205811 Low rates of HIV testing among high risk children living in semi-rural communities with high HIV prevalence in KwaZulu-Natal, RSA

Tuesday, November 10, 2009

Meera Chhagan, MBchB, PhD, DCH , Department of Paediatrics & Child Health, University of KwaZulu-Natal, Nelson R Mandela School of Medicine, Durban, South Africa
Shuaib Kauchali, MBchB, MPhil, DC , Nelson Mandela School of Medicine, University of KwaZulu Natal, Durban 4001, South Africa
Marelize Bosman, MBChB, DCH (SA) , Nelson R Mandela School of Medicine, Durban, South Africa
Stephen Arpadi, MD, MS , College of Physicians & Surgeons, Mailman School of Public Health, Columbia University, New York, NY
Jane Kvalsvig, PhD , Nelson R Mandela School of Medicine, Durban, South Africa
Miriam Adhikari, MBchB , Nelson R Mandela School of Medicine, Durban, South Africa
Claude Mellins, PhD , NYState Psychiatric Institute and Columbia University, HIV Center for Clinical and Behavioral Studies, New York, NY
Leslie L. Davidson, MD, MSc , Department of Epidemiology, Columbia University Mailman School of Public Health, New York, NY
Background: In high prevalence, generalized epidemics, routine HIV testing at health facilities and community base settings is critical in order to identify individuals who can benefit from treatment and for reduction of further transmission. Few surveys have described the uptake of HIV testing on a household level, especially among children in areas with high HIV seroprevalence.

Methods: We describe preliminary findings from a population-based epidemiologic study of health and psychosocial needs of preschool children aged 4-6 conducted in KwaZulu-Natal, RSA.

Results: A survey of 1800 households that identified 207 preschool children was conducted during spring 2008. Of the 160 children and caregivers assessed thus far, the primary caregiver was the mother in 97/160 (61%), the father in 3 (2%), the grandmother in 31(19%), a sibling in 5 (3%), and another relative in 12%. 92/160 (57.5%) caregivers reported having been tested for HIV previously and 89 (97%) reported knowing their results. The prevalence of HIV in these caregivers was 29/89 (33%) of whom 11 (38%) were already on antiretroviral therapy. Prior HIV testing information was available for 151 children, of whom only 18 (12%) were previously tested. Only 6/24 (25%) children of HIV Infected mothers had undergone HIV testing.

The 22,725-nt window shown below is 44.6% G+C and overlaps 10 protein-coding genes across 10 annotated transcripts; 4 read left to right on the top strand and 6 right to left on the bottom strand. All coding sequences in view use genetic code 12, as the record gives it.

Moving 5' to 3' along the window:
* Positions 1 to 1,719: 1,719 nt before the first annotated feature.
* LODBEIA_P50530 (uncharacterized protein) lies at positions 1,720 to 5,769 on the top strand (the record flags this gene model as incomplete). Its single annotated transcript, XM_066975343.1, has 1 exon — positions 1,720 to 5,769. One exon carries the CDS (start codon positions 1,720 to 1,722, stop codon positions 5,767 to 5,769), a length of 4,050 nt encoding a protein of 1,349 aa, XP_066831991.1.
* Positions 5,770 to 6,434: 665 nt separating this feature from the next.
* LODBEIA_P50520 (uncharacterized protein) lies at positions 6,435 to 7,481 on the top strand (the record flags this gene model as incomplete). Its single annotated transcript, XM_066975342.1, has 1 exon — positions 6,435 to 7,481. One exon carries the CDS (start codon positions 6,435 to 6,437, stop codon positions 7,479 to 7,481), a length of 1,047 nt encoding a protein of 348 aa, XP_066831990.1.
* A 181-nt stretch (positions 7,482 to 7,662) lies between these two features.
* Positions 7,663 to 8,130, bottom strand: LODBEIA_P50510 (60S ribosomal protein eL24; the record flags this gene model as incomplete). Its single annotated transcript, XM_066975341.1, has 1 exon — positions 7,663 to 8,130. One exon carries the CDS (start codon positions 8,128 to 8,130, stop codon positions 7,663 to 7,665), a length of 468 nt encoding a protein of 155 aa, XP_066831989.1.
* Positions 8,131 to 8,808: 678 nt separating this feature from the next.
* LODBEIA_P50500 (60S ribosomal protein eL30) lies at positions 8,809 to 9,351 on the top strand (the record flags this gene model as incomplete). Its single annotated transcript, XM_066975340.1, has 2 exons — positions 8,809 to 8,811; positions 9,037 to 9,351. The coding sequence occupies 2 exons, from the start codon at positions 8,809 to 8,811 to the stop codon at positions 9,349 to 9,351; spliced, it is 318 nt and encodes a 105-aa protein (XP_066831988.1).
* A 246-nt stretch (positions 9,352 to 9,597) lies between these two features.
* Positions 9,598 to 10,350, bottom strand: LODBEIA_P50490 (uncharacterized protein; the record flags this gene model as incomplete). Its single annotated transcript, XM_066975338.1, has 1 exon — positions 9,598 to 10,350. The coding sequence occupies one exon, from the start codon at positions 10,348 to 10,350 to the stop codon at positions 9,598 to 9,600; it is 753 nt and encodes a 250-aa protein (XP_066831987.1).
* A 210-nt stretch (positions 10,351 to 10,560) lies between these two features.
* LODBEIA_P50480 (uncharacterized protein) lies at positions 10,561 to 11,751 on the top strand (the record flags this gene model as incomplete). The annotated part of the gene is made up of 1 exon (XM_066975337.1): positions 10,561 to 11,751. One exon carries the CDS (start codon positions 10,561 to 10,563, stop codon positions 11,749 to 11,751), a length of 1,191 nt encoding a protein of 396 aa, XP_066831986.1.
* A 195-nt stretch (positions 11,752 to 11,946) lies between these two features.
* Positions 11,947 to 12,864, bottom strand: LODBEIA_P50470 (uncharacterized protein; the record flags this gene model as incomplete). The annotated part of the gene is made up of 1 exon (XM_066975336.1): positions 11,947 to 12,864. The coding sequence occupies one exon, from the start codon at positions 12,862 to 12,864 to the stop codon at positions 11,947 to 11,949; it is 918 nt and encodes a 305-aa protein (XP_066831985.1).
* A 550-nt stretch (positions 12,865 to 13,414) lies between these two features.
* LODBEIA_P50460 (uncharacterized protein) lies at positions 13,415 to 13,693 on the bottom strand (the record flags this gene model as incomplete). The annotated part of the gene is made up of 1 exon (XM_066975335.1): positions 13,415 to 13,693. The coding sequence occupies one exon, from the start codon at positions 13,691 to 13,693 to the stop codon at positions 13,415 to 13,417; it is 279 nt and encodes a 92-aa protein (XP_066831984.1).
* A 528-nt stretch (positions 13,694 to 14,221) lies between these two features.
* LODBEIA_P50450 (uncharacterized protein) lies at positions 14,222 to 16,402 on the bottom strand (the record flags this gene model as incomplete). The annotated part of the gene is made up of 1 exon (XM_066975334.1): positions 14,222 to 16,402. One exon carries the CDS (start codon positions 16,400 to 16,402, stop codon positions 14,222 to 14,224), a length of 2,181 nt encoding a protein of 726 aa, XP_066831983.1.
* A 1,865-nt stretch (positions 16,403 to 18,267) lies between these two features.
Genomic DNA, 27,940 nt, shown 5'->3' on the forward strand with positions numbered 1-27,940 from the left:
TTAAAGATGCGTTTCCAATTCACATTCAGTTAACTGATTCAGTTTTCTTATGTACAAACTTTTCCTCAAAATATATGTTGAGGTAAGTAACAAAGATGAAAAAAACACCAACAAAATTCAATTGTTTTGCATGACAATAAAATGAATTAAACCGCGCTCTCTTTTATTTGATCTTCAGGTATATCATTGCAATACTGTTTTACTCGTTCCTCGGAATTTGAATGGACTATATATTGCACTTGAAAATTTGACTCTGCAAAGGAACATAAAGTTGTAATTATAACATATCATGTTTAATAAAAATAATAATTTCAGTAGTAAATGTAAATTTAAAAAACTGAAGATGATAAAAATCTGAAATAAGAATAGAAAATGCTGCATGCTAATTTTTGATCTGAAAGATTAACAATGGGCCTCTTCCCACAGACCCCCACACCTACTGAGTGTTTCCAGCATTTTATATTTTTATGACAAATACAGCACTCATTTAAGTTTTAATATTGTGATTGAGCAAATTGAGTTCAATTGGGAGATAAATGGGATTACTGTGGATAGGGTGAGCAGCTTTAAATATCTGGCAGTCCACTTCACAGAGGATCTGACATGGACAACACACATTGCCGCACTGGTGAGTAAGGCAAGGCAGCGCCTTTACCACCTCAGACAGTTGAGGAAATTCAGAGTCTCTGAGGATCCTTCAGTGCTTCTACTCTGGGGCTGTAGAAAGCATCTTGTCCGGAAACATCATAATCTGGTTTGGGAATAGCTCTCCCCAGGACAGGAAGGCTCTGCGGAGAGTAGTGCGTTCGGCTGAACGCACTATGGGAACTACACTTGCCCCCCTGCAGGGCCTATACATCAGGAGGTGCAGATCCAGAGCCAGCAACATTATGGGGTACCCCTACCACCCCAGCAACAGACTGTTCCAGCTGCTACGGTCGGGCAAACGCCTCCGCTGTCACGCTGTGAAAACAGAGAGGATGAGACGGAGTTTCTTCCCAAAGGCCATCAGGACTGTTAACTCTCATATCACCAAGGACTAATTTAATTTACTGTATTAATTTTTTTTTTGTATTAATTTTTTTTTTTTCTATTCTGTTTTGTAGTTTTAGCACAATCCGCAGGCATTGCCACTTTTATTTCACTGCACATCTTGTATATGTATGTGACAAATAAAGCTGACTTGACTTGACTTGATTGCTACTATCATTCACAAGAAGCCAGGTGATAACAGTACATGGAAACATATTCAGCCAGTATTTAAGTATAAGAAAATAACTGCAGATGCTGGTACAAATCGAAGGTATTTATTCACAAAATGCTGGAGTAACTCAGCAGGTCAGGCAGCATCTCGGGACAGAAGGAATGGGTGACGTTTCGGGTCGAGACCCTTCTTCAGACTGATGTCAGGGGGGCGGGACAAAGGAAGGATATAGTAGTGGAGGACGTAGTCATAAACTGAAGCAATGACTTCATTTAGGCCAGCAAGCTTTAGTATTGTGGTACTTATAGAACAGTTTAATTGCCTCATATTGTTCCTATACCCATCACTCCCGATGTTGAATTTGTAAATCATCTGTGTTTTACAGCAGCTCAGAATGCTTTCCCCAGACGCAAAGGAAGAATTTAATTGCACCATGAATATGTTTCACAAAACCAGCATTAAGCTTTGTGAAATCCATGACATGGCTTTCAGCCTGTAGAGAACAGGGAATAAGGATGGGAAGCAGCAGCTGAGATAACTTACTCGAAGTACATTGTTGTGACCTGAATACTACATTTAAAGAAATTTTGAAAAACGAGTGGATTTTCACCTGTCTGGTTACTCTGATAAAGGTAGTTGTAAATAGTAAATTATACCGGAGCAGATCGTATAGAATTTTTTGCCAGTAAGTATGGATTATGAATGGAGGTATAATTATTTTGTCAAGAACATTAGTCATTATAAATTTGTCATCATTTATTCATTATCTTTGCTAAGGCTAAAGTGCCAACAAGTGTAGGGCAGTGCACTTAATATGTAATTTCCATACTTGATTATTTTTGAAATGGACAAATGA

Conclusion: In this survey of households conducted in a community with high HIV prevalence, knowledge of HIV status is low especially among children. HIV testing strategies should be strengthened. Policies that facilitate consent for HIV testing by non parental caregivers in a manner that protects the rights of the child are required.

Learning Objectives:
1.To examine challenges in determining HIV status in children, particularly children of infected mothers. 2. To examine issues related to obtaining consent for HIV testing for children by non-parental caregivers. 3. To brainstorm strategies for adapting effective systems for HIV testing of children in high prevalence areas.

Keywords: Children's Health, HIV/AIDS

Presenting author's disclosure statement:

Qualified on the content I am responsible for because: I am a professor of Epidemiology and of Pediatrics at Columbia University. I am the PI for the NIDA funded study in South Africa from which the data to be presented is derived. We have a US and a South African team of collaborators who work closely together. My eductational background is an MD from Columbia in 1978, Pediatric training at Columbia from 1978 to 1981, and an MSc in Epidemiology from the London School of Hygiene in 1982. I also had a research scholarship from teh Milbank Foundation.
Any relevant financial relationships? No

I agree to comply with the American Public Health Association Conflict of Interest and Commercial Support Guidelines, and to disclose to the participants any off-label or experimental uses of a commercial product or service discussed in my presentation.